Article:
Scenario

Example Domain:  contoso.lan
Web Server: web.contoso.lan
Active Directory Server: ad.contoso.lan
DNS Server: ad.contoso.lan

Introduction

Right, so I wanted to do single sign-on on an Apache Linux server running in our otherwise Windowized environment. Most of what Google told me was to use Apache’s NTLM-module. What they forgot to mention was that NTLMv1 (which this, currently unmaintained module uses) is deprecated in Windows Vista and later due to security issues. Many of the sources suggested to go for the simple route of lowering the security in Windows(!) by re-enabling NTLMv1, but.. that didn’t really feel “right”.

The “right” way seemed to be to use Kerberos instead, and this post outlines the steps required. I tried to assemble only the absolutely required stuff, and not include full-blown Samba implementations and such. Which is nice, no doubt, but if I don’t have any other use for it, why the extra bloat?

This post is written with the following prerequisites in mind:
• The webserver is running Apache on Ubuntu
• The webserver will authenticate against a Windows 2008 R2 Active Directory
• The client (browser) is IE9 on Windows 7
This scenario absolutely works. If your environment differs, you are on your own.

I am also assuming that you have a proper DNS and NTP setup, both in the AD and on your Linux host. Name resolution and time synchronization is » IMPORTANT « for Kerberos to function, but also outside the scope of this document.

1. NTP synchronization

In order for Kerberos tickets to operate correctly the system time on each host must be within allowed tolerances. To achieve this our web server must update its system time to match the AD server. This can be done by adding the line below to the NTP config file, which in our distribution can be found at /etc/ntp.conf.

server ad.contoso.lan

In addition to this we add a daily update to the crontab making sure the synchronization takes place on a regular basis. This can be achieved by creating the file /etc/cron.daily/ntpdate containing the following line.

ntpdate ad.contoso.lan

2. Install Apache module

$ sudo apt-get install libapache2-mod-auth-kerb krb5-user

(krb5-user is not absolutely required for operation, but if you want to test your Kerberos setup, as follows, it is necessary)

3. Test Kerberos

$ kinit [email protected]

Replace “username” with your AD-credentials. Note that WINDOWSDOMAIN has to be written in CAPITALS for this to work. The test will return zero response – you just get the prompt back.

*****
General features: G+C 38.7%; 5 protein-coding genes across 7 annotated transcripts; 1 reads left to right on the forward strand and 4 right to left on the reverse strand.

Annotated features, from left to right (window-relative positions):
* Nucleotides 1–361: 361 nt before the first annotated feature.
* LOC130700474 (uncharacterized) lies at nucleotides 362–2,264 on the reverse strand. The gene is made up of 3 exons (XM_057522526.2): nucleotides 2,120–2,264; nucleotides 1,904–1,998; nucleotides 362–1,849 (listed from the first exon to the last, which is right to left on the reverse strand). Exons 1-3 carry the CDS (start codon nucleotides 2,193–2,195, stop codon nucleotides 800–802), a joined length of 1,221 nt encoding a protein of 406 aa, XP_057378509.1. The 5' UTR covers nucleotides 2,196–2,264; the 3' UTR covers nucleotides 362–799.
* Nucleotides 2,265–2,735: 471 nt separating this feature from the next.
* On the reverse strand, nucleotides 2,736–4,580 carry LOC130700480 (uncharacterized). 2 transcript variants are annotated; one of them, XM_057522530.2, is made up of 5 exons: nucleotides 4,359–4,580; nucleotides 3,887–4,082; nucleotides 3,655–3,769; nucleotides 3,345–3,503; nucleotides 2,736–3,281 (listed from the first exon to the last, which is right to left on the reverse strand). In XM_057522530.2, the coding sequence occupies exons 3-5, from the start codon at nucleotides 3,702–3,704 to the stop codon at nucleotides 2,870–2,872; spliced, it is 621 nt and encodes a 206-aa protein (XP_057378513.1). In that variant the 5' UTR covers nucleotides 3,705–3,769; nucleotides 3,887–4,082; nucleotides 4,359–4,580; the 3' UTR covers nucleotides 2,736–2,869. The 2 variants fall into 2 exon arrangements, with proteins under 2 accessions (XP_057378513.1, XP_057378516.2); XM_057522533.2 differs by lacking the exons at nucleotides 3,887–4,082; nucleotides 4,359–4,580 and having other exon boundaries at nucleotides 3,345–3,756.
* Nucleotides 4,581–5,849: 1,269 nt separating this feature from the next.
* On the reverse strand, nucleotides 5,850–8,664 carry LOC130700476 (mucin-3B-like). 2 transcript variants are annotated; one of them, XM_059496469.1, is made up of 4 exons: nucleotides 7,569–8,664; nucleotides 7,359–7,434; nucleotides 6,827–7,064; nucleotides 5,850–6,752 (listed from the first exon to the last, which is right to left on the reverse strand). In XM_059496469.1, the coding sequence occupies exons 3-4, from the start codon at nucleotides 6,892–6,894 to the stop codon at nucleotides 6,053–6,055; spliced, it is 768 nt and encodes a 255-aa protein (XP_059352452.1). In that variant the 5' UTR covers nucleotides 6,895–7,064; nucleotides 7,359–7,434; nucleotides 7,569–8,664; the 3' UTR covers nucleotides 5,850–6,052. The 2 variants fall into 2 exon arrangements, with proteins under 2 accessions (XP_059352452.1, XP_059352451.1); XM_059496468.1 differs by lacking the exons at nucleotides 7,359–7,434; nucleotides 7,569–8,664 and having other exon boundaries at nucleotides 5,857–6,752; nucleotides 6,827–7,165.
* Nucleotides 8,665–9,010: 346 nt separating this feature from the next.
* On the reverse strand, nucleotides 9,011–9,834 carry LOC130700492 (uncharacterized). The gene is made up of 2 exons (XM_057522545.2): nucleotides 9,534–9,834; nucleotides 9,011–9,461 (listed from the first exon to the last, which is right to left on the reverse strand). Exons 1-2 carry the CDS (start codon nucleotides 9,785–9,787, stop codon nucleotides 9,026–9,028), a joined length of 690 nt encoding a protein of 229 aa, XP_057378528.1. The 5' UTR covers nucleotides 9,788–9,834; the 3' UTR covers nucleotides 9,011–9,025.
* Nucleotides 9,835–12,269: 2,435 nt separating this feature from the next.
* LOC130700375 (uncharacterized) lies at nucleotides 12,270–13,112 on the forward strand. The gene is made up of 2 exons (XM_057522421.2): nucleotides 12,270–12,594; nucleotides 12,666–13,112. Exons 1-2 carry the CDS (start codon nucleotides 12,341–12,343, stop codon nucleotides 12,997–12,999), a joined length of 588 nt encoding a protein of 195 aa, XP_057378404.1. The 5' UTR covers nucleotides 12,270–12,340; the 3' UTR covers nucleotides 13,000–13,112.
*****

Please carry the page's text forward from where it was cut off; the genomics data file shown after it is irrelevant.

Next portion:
$ klist

will now list your fresh Kerberos ticket. Assuming all is well so far, let’s move on.

4. Active Directory account

Create a new user account in your Active Directory. This will be a “service account” that Kerberos on the Linux host will use. Name it something convenient, like “kerberos_hostname” and set a nifty password. In this case I used: kerberos
Ensure you enable “password never expires”.

5. Web server authentication user and keytab generation

In order for the web server to authenticate user accounts it must itself have an associated active directory user account. In this example we have named the user “Kerberos”.  The Kerberos user must be manually associated with a keytab file that will allow the web server to authenticate requests in the background.  To create the keytab enter the following statement in a command prompt:

ktpass -princ HTTP/[email protected] -mapuser [email protected] -pass password -crypto RC4-HMAC-NT -ptype KRB5_NT_PRINCIPAL -out C:\Temp\kerberos.keytab

Is better to include also the specific name used for call the website (ServerName option used in to the VirtualHost directive). Example www.site.com.

With the following commands we can concatenate both:

mv C:\Temp\kerberos.keytab C:\Temp\kerberos-orig.keytabktpass -in C:\Temp\kerberos-orig.keytab -princ HTTP/[email protected] -mapuser [email protected] -pass password -crypto RC4-HMAC-NT -ptype KRB5_NT_PRINCIPAL -out C:\Temp\kerberos-concatenate.keytab

Once the keytab file has been generated it must be transferred to the web server and given the correct ownership and permissions. In our example we are storing the keytab file at /etc/kerberos.keytab. To set the correct ownership and permissions use the commands below.

chown root:www-data /etc/kerberos*.keytab
chmod 0640 /etc/kerberos*.keytab

NOTE: The Linux distribution in our example runs apache processes under the www-data user. In other distributions this may differ.

6. Install and configure Kerberos

Once Kerberos is installed we need to modify the configuration to include the settings outlined below.  In our example the distributions config file can be found at /etc/krb5.conf.

[libdefaults]
        default_realm = CONTOSO.LAN

[realms]
        CONTOSO.LAN = {
                kdc = ad.contoso.lan
                admin_server = ad.contoso.lan
        }

[domain_realm]
        .contoso.lan = CONTOSO.LAN
        contoso.lan = CONTOSO.LAN

NOTE: uppercase must be used when referring to the root domain. DNS entries for individual hosts do not require this.

7. Configure the web server to require authentication

The final step in the setup process is to tell the web server that authenticated users are required and to define the authentication method. This can be done by adding the following code to the virtualhost file of your site.

<Location />
AuthType Kerberos

AuthName “SSO Intranet”
KrbAuthRealms CONTOSO.LAN
KrbServiceName HTTP
Krb5Keytab /etc/kerberos.keytab #or /etc/kerberos-concatenate.keytab
KrbMethodNegotiate On
KrbMethodK5Passwd On
require valid-user
</Location>

Restart apache. The web server should now be authenticating users based on their active directory credentials ([email protected])